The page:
5. thom young says:

    horrible idea just like all the bailouts that were nothing but a banker takeover in disguise, and don’t be fooled by this sucker’s rally, sell all your stocks and buy gold and its related shares, the dollar is going down big time, notice that the stocks are going up right now, but your purchasing power isn’t, obama is being revealed for the puppet that he is, just a pawn in the international bankers cabal

  6. Gerald Wade says:

    Who was the genus that figured out that the people who could afford new cars were the ones driving the clunkers and needing help improving there gas mileage or buying a car. The Cash For Clunkers program will not help the people who really need help.

  7. Alexander says:

    To me this has no win-win situation, but rather its to slow down the Depression we seem to be going into. I like many others see this as another debt ridden legislation but I also see how fixated Americans have become with been more than their status gives them ability to be. To much TV of rich people I guess.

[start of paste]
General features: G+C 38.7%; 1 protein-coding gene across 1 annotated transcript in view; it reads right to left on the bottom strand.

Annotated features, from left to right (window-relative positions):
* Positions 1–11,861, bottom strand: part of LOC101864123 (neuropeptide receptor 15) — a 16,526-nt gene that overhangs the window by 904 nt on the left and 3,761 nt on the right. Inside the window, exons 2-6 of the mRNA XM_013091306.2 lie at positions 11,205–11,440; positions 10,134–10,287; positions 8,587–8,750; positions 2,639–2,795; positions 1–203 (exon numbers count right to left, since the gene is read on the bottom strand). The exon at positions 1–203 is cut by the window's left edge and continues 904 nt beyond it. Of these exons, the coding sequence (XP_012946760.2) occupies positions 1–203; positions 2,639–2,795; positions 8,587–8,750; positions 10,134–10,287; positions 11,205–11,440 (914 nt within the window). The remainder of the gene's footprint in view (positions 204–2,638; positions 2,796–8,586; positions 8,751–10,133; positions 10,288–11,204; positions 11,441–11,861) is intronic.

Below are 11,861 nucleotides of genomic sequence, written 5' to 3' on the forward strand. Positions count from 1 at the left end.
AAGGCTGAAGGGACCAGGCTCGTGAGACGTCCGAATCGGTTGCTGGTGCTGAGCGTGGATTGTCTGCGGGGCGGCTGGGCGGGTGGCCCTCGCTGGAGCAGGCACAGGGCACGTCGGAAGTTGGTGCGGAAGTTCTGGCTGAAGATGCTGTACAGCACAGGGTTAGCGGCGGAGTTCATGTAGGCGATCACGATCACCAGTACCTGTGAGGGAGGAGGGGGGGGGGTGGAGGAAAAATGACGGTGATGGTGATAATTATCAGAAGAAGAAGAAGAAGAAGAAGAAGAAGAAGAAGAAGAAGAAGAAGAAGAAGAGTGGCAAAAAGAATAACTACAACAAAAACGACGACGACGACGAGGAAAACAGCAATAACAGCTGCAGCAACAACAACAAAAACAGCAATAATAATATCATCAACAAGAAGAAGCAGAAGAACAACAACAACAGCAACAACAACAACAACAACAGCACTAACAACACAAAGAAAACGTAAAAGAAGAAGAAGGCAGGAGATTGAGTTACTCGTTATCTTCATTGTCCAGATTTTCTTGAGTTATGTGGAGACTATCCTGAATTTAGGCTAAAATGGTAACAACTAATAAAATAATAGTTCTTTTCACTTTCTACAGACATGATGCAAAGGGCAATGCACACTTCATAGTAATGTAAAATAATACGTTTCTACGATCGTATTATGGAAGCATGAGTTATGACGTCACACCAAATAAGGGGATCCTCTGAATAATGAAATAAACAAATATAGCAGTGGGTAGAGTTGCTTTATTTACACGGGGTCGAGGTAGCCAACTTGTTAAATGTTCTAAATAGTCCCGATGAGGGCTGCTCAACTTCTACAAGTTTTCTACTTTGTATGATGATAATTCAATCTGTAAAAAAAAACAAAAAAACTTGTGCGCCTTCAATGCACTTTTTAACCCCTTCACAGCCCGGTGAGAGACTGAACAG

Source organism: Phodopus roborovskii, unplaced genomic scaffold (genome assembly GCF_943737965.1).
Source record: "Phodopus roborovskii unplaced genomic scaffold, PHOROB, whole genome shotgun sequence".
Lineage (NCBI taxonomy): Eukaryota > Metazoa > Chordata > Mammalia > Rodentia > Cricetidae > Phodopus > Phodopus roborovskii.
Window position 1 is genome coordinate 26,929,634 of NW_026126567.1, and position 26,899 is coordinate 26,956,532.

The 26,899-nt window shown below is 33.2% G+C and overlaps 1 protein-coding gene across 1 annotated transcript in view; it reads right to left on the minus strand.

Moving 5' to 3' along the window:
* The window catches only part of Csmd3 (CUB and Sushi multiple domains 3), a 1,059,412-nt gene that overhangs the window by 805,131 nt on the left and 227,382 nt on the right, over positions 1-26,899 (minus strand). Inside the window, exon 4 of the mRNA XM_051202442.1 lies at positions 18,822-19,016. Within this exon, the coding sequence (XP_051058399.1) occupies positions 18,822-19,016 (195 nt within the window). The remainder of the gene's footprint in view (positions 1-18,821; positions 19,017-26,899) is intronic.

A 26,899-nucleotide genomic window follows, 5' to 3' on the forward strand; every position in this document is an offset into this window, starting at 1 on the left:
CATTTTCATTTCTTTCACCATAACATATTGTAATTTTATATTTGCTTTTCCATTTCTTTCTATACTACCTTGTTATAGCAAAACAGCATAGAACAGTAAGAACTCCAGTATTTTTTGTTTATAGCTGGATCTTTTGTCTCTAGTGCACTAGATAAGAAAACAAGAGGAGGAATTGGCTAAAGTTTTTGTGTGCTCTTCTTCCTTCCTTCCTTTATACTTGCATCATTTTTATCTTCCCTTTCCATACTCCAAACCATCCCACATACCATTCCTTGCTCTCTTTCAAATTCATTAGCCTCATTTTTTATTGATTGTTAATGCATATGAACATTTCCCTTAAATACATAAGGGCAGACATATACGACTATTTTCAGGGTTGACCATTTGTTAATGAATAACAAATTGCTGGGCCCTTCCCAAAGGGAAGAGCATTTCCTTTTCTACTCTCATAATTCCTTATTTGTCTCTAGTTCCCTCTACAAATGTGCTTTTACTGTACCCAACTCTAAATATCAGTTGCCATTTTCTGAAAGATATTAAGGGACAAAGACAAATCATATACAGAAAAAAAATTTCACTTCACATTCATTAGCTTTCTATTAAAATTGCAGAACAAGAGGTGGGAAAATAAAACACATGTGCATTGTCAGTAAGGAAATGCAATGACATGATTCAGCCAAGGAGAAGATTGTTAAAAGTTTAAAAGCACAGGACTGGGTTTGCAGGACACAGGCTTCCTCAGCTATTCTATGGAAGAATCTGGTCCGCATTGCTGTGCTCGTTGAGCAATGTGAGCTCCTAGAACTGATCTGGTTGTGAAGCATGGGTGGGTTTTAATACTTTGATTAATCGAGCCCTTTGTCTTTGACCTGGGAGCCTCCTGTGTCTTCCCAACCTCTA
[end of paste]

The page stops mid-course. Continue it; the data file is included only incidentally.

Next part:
To think of it, I don’t remember my middle income family back in the 70 and 80 ever buying a new car, mostly 2 and 3 year old and holding them for easy 7 to 10 years. I for one have kept that idea, as long as the car is kept clean and maintained its really the same car as when it was new, sure a nice paint job and some detailing makes more sense than getting saddle with another expensive debt.

    As my dad and mom still say, Debt is bad, no matter who much marketing hype they do, even education debt is bad considering that so few professions make any real capital gain to a person.